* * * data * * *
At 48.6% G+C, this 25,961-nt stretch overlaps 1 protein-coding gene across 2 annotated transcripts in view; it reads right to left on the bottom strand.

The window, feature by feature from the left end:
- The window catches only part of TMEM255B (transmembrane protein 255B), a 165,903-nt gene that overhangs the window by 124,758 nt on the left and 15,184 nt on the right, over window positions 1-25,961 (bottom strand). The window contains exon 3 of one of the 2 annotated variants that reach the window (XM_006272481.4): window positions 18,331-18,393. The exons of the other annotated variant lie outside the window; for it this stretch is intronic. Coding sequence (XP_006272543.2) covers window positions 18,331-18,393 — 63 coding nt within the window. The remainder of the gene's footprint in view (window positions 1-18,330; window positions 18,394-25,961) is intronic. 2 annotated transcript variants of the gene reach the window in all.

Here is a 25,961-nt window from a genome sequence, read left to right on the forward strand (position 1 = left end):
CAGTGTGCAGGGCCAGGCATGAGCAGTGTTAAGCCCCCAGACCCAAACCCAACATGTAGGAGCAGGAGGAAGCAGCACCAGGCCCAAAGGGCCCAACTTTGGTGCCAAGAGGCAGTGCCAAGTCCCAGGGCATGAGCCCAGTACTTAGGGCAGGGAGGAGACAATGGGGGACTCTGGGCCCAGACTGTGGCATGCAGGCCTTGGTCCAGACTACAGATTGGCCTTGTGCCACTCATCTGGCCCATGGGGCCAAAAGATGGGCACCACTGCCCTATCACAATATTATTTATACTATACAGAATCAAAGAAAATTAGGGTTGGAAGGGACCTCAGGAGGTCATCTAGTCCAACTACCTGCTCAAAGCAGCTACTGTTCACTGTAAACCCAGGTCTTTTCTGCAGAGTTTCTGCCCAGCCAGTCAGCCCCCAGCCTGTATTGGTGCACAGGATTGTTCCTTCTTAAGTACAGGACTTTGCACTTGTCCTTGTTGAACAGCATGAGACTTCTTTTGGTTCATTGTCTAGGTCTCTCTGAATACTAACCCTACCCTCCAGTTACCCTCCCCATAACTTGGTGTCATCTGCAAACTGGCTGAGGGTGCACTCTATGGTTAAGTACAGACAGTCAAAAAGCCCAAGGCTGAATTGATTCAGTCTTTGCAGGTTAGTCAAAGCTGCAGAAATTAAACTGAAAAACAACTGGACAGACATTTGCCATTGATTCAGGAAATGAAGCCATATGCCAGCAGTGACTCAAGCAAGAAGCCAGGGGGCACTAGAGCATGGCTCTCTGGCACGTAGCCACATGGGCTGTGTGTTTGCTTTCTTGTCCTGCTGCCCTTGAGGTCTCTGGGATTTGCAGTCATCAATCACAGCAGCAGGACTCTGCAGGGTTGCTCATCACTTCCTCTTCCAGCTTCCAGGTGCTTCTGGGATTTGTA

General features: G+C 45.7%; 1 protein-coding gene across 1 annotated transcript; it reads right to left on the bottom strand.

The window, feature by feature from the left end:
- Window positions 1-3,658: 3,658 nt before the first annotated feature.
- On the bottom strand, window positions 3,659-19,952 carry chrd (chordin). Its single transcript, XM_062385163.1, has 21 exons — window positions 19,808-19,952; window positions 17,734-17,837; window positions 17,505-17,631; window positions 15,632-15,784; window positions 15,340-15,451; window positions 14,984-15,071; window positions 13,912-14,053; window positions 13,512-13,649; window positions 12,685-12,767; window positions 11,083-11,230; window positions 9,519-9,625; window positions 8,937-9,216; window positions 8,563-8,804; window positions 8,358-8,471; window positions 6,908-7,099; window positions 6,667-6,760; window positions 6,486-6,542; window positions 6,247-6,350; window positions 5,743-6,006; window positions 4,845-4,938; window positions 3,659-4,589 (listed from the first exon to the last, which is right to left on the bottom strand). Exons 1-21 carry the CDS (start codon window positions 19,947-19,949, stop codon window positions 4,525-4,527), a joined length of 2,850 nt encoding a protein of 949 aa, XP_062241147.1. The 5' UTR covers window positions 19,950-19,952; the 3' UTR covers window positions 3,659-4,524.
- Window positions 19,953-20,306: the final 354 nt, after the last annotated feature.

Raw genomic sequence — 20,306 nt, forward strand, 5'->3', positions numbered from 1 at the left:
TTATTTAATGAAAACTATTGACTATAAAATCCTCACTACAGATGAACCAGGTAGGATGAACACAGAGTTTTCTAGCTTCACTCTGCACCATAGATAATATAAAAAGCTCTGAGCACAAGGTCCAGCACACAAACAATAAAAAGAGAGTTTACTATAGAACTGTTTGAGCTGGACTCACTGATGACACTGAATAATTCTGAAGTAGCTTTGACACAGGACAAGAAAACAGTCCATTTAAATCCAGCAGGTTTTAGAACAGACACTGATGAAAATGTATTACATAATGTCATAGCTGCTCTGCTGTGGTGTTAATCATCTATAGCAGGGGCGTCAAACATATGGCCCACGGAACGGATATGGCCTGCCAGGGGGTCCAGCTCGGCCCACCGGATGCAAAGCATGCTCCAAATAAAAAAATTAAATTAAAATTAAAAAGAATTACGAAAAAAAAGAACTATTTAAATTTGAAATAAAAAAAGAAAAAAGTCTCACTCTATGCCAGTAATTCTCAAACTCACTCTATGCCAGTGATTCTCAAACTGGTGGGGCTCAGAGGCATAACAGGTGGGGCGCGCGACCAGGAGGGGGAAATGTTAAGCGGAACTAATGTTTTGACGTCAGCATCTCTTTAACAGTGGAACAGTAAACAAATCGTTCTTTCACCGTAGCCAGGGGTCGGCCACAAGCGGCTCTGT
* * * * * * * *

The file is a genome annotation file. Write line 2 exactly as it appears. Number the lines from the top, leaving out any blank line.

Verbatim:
The window, feature by feature from the left end: